Attachment Flashcards Preview

Developmental Psych > Attachment > Flashcards

Flashcards in Attachment Deck (38):

At what age do clear signs of infant's attachment to primary caregiver become evident?

6-7 mos


What are signs that infants are attached to their caregiver?

Social referencing, separation anxiety, and stranger anxiety


Studies that made use of "strange situation" have identified what 4 patterns of attachment?

(1) secure
(2) avoidant
(3) resistant
(4) disorganized


How did Freud view attachment?

He viewed it as the result of feeding (attachment takes place b/c mother satisfies infant's oral needs by providing nourishment)


Has subsequent research shown Freud's view to be supported?

No, feeding has been shown to be less important to attachment than other factors.


Harlow et al & baby monkeys study : (

Took monkeys from mother at birth and provided surrogate wire monkey mother with food and surrogate cloth monkey mother; Babies preferred feel of cloth mother, spent more time with it, and ran to it when frightened even though food was provided by wire mama monkey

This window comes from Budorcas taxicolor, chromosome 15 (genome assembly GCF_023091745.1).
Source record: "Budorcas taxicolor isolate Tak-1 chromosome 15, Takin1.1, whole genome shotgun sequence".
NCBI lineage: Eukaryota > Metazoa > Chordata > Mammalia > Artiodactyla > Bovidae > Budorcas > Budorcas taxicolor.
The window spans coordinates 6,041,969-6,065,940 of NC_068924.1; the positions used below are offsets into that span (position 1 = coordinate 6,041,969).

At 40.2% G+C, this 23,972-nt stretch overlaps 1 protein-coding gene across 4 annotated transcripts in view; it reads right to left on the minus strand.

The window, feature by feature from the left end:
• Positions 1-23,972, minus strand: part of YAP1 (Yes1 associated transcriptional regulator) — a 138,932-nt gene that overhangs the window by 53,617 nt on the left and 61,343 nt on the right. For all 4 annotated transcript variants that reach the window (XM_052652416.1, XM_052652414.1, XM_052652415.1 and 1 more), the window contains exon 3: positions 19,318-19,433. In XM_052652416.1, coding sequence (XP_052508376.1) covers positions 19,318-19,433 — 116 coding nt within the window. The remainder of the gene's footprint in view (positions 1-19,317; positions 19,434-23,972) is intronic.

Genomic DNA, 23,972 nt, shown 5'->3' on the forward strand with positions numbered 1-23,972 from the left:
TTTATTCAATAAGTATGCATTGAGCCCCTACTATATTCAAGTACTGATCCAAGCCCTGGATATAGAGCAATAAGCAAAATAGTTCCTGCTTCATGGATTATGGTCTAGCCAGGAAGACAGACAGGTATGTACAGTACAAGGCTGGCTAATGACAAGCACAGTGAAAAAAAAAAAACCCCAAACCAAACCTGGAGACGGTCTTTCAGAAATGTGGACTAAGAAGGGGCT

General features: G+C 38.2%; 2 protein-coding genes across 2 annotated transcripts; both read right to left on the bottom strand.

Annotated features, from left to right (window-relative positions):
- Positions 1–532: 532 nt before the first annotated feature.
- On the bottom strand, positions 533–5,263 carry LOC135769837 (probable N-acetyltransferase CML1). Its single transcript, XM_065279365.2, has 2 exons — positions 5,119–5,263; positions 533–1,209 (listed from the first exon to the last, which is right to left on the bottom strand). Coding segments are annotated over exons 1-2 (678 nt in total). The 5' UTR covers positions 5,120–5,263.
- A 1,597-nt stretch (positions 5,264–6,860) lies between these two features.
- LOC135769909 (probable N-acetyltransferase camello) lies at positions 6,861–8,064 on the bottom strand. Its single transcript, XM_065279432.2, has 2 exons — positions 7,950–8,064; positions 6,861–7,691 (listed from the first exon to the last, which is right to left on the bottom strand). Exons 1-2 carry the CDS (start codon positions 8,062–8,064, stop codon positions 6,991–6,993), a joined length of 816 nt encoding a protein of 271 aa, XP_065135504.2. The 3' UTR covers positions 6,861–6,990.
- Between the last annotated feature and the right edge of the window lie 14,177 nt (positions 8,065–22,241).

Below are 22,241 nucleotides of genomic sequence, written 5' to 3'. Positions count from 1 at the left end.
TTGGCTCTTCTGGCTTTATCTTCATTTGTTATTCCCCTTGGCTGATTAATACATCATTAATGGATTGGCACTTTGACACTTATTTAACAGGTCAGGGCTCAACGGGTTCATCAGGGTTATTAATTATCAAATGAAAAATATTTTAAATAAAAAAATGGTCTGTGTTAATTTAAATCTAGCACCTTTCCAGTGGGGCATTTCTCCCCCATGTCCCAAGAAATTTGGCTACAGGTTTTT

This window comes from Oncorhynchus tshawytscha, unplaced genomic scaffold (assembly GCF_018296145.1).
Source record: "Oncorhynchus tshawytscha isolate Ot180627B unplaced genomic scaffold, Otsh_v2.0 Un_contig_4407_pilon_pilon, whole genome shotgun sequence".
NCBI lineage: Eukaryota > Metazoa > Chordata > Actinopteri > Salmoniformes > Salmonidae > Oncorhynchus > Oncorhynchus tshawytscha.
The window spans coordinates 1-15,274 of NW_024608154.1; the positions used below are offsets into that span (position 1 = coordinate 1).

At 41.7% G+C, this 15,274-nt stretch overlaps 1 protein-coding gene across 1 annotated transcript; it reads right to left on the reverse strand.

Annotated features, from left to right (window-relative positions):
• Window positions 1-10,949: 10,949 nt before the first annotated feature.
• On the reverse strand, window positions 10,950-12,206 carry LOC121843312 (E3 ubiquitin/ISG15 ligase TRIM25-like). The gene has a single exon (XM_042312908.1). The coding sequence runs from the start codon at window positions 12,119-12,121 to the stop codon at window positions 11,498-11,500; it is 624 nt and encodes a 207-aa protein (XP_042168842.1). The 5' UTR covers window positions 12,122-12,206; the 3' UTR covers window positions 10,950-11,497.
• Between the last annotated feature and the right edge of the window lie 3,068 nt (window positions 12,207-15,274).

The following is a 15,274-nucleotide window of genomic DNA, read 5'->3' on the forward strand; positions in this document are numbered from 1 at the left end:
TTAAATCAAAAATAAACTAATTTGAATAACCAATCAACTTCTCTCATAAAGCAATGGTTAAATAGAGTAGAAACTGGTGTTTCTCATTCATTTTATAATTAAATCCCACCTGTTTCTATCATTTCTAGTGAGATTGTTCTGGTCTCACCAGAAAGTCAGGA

What was Harlow et al's conclusions based on surrogate monkey mother experiment?

"Contact comfort" or the pleasant tactile sensation of a soft, cuddly parent is more important determinant of attachment than feeding


What is the most widely accepted explanation/theory for attachment today?

Bowlby's ethological theory


What does Bowlby's ethological theory propose?

Infants and mothers are biologically programmed for attachment; infant is endowed with built-in set of attachment behaviors (e.g., sucking, crying, smiling, and cooing) and mother responds with behaviors appropriate to infant's attachment needs (for example, she varies the pitch & tone of her voice so baby's sensory recognition of her is enhanced)


What is the purpose of infants & mothers behaviors according to Bowlby's theory?

To keep mother in close proximity to increase infant's chance of survival


What did Bowlby propose about children's mental representations of themselves and their attachment figures?